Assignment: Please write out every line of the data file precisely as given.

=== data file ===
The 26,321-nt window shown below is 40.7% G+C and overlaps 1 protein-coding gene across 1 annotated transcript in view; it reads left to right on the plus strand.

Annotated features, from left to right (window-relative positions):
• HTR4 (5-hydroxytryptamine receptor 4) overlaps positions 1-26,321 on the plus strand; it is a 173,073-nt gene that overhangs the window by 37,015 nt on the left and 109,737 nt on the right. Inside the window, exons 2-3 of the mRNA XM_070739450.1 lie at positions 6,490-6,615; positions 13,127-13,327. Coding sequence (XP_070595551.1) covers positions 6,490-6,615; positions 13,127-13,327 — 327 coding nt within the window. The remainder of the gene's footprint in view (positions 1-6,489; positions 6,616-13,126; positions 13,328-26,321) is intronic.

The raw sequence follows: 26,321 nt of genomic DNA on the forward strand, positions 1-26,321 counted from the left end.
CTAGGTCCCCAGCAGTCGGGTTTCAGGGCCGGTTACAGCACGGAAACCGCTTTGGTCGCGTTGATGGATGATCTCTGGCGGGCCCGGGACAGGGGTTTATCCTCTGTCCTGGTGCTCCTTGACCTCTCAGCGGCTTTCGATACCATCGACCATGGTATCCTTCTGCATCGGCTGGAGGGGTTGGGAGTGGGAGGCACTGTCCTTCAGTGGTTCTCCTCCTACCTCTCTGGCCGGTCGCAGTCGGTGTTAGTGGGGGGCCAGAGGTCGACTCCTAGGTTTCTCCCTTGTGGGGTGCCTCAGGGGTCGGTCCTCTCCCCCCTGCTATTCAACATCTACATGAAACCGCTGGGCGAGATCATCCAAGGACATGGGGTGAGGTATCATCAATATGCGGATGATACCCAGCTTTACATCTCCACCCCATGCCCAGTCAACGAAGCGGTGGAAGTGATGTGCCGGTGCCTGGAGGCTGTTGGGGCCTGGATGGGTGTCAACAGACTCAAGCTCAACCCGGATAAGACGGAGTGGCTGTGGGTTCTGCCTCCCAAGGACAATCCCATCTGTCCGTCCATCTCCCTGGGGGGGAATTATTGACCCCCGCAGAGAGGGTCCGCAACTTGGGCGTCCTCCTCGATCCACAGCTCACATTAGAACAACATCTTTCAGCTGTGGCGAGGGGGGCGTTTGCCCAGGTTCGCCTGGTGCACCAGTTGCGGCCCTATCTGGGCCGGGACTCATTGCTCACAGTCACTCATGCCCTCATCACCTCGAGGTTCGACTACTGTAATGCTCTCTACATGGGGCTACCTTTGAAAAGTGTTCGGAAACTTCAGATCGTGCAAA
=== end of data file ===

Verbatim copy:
The 26,321-nt window shown below is 40.7% G+C and overlaps 1 protein-coding gene across 1 annotated transcript in view; it reads left to right on the plus strand.

Annotated features, from left to right (window-relative positions):
• HTR4 (5-hydroxytryptamine receptor 4) overlaps positions 1-26,321 on the plus strand; it is a 173,073-nt gene that overhangs the window by 37,015 nt on the left and 109,737 nt on the right. Inside the window, exons 2-3 of the mRNA XM_070739450.1 lie at positions 6,490-6,615; positions 13,127-13,327. Coding sequence (XP_070595551.1) covers positions 6,490-6,615; positions 13,127-13,327 — 327 coding nt within the window. The remainder of the gene's footprint in view (positions 1-6,489; positions 6,616-13,126; positions 13,328-26,321) is intronic.

The raw sequence follows: 26,321 nt of genomic DNA on the forward strand, positions 1-26,321 counted from the left end.
CTAGGTCCCCAGCAGTCGGGTTTCAGGGCCGGTTACAGCACGGAAACCGCTTTGGTCGCGTTGATGGATGATCTCTGGCGGGCCCGGGACAGGGGTTTATCCTCTGTCCTGGTGCTCCTTGACCTCTCAGCGGCTTTCGATACCATCGACCATGGTATCCTTCTGCATCGGCTGGAGGGGTTGGGAGTGGGAGGCACTGTCCTTCAGTGGTTCTCCTCCTACCTCTCTGGCCGGTCGCAGTCGGTGTTAGTGGGGGGCCAGAGGTCGACTCCTAGGTTTCTCCCTTGTGGGGTGCCTCAGGGGTCGGTCCTCTCCCCCCTGCTATTCAACATCTACATGAAACCGCTGGGCGAGATCATCCAAGGACATGGGGTGAGGTATCATCAATATGCGGATGATACCCAGCTTTACATCTCCACCCCATGCCCAGTCAACGAAGCGGTGGAAGTGATGTGCCGGTGCCTGGAGGCTGTTGGGGCCTGGATGGGTGTCAACAGACTCAAGCTCAACCCGGATAAGACGGAGTGGCTGTGGGTTCTGCCTCCCAAGGACAATCCCATCTGTCCGTCCATCTCCCTGGGGGGGAATTATTGACCCCCGCAGAGAGGGTCCGCAACTTGGGCGTCCTCCTCGATCCACAGCTCACATTAGAACAACATCTTTCAGCTGTGGCGAGGGGGGCGTTTGCCCAGGTTCGCCTGGTGCACCAGTTGCGGCCCTATCTGGGCCGGGACTCATTGCTCACAGTCACTCATGCCCTCATCACCTCGAGGTTCGACTACTGTAATGCTCTCTACATGGGGCTACCTTTGAAAAGTGTTCGGAAACTTCAGATCGTGCAAA